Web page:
Gender Criticism In The Feminine Mystique By Betty Friedan

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“The Feminine Mystique” was written by Betty Freidan, a college graduate and mother of three, in 1963 (Friedan 273). She began the document by explaining how most people viewed the American housewife as “healthy, beautiful, educated, concerned only about her husband, her children, her home” (Friedan 273). She explained that millions of young women dreamed of this future and yearned for a contented feminine existence. However, she then introduced the “problem without a name” experienced by many American housewives (Friedan 273). Many American women “made the beds, shopped for groceries, matched slipcover material … chauffeured Cub Scouts and Brownies ” but had a deep dissatisfaction and yearning for something more (Friedan 274). Friedan explained…show more content…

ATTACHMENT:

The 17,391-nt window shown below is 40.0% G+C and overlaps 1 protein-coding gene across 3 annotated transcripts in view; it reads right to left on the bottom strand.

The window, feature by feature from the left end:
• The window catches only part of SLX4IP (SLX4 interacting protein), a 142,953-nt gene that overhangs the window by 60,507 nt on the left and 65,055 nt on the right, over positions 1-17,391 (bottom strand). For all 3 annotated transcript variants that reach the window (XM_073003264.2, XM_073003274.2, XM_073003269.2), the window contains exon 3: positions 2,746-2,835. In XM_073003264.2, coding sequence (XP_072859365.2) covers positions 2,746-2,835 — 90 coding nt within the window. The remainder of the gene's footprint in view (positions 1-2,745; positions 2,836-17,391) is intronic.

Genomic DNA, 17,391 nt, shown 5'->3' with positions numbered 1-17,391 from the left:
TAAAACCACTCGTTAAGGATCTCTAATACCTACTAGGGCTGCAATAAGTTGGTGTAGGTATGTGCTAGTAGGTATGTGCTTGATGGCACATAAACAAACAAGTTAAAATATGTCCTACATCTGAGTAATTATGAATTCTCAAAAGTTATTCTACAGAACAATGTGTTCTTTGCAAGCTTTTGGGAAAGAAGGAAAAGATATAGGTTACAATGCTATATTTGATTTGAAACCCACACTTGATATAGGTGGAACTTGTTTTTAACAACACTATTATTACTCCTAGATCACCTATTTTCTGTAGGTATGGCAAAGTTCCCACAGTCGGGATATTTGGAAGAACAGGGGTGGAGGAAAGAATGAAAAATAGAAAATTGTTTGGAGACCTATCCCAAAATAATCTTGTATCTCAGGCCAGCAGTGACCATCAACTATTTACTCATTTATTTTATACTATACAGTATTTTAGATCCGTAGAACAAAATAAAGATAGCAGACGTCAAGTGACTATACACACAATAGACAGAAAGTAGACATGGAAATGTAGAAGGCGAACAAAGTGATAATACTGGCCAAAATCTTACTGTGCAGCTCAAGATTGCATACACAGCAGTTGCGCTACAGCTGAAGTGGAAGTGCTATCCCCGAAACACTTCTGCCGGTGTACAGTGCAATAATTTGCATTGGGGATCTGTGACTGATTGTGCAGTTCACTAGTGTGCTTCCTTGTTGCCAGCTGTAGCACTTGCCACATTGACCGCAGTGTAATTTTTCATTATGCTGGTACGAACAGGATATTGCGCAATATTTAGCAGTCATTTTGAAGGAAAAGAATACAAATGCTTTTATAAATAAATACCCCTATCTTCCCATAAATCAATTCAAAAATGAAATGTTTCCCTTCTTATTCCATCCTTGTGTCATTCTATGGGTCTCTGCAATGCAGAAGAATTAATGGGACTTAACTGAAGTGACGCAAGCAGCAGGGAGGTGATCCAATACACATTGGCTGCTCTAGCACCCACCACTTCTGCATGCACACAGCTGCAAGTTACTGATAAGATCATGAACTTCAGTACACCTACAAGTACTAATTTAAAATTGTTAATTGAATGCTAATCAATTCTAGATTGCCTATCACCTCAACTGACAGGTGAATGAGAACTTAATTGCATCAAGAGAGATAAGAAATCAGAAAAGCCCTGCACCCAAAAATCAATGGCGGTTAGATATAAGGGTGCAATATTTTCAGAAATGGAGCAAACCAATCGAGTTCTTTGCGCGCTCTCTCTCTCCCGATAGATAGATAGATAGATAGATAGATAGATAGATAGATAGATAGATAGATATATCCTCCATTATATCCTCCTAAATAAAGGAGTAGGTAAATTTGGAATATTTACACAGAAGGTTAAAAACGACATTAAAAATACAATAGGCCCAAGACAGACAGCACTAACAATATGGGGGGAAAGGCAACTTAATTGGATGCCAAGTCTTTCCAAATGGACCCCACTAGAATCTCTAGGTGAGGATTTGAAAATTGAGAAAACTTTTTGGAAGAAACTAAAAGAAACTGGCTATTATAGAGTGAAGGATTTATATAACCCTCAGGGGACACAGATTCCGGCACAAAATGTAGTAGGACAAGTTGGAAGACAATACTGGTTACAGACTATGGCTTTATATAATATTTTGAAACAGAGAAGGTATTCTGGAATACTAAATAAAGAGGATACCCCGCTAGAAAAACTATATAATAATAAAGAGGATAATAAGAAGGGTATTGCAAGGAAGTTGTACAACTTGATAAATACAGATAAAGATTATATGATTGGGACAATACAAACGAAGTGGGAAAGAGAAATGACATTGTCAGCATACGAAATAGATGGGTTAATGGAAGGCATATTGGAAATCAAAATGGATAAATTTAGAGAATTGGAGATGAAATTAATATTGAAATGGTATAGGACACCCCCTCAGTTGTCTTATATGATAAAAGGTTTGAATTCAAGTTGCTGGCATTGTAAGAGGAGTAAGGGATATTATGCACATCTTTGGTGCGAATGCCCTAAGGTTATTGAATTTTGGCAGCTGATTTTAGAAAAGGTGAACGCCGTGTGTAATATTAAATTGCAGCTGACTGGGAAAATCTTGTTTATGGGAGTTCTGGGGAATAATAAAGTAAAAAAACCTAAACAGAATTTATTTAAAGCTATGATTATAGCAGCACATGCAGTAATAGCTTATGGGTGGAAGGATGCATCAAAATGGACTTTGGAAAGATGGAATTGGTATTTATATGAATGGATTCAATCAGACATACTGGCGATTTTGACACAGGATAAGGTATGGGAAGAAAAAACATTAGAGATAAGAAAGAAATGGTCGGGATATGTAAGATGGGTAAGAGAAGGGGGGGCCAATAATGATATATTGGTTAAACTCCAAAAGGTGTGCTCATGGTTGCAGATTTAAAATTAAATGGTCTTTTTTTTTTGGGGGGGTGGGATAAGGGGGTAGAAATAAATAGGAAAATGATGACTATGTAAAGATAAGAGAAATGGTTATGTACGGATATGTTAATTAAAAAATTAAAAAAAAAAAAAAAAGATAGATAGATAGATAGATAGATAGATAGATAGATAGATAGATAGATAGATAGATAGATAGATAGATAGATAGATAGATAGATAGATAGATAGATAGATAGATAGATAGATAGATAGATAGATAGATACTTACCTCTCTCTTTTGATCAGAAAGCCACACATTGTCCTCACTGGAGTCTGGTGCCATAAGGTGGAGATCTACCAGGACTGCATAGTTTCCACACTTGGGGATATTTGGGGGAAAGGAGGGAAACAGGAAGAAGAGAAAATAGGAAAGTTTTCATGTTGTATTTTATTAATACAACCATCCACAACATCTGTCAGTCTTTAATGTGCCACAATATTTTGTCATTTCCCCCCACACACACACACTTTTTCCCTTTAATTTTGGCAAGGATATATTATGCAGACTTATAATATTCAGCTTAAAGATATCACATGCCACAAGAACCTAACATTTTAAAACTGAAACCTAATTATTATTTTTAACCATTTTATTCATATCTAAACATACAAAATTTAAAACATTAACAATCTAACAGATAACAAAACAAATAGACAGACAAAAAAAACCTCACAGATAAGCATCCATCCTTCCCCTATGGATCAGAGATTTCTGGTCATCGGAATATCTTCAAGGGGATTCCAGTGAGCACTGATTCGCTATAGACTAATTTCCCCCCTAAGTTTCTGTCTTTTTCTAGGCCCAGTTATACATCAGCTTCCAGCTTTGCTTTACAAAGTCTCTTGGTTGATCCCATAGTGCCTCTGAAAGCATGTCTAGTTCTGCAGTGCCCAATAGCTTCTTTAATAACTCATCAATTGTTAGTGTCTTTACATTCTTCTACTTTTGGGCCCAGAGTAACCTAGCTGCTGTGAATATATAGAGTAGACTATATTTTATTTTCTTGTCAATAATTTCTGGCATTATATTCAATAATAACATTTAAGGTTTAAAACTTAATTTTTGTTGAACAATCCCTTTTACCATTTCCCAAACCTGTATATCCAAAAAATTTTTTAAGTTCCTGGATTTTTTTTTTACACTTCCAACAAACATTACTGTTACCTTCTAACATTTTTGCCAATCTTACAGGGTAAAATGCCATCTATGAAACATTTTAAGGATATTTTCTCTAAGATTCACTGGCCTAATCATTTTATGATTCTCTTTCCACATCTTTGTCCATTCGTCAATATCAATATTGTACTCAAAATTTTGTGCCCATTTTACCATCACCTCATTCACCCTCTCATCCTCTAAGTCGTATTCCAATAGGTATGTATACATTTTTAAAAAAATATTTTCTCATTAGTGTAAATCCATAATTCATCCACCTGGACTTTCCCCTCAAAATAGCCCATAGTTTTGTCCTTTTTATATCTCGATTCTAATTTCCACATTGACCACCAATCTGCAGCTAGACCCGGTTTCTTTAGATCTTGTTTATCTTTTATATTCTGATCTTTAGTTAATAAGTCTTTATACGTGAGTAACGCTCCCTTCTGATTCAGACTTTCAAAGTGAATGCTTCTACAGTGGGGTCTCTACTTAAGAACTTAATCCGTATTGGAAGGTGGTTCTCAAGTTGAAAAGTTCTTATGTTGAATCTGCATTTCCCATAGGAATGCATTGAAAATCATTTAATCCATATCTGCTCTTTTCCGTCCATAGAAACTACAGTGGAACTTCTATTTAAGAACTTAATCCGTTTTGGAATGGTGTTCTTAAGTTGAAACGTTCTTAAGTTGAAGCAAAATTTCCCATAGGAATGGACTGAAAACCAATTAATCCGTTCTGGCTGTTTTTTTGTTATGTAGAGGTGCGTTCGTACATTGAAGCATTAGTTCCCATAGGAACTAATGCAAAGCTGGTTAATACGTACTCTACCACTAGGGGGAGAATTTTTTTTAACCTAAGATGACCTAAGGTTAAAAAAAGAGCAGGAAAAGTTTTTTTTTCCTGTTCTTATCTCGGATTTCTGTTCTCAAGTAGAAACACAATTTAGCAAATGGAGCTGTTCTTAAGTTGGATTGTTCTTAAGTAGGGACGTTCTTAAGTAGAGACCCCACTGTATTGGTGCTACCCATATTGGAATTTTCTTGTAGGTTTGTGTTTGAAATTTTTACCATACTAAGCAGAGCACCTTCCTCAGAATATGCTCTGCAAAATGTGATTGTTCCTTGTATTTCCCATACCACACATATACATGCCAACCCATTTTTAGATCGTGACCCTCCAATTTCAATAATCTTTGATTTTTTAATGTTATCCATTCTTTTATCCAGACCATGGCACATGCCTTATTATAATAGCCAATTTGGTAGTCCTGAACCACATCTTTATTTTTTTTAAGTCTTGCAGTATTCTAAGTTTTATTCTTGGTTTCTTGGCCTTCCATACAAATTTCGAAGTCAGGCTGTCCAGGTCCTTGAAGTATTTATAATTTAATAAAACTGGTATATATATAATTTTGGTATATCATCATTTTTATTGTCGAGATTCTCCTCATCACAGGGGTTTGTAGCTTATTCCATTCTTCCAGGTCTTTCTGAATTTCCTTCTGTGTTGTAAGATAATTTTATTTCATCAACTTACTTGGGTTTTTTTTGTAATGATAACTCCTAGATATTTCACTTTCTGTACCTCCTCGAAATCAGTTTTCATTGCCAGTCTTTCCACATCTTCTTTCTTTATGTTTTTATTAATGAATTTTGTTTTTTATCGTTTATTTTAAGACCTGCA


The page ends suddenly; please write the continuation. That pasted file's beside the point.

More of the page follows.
However, Friedan notes, with this new focus on femininity, careers, intelligence, and education were considered issues for females (274). Friedan argues that without meaningful competition, women will have “neurotic symptoms, or unproductive exercise, or destructive ‘love’” (274). Friedan concludes the section by addressing the fallacy that women already have their rights, acknowledging that women are viewed as second-class citizens, and hoping that women will assert themselves and compete in the real world instead of pretending to be content as housewives (Friedan 275). From “The Feminine Mystique”, we can conclude that women of the 1950s and 1960s began to recognize the dominance and injustice of the patriarchy. The text provides many examples of how the media reinforced the idea that women should be content as housewives, proving that this was a legitimate societal issue. The realization of the “feminine mystique” (in which women were essentially tricked into thinking they didn’t want to pursue careers or education) was effective at sparking a new wave of American

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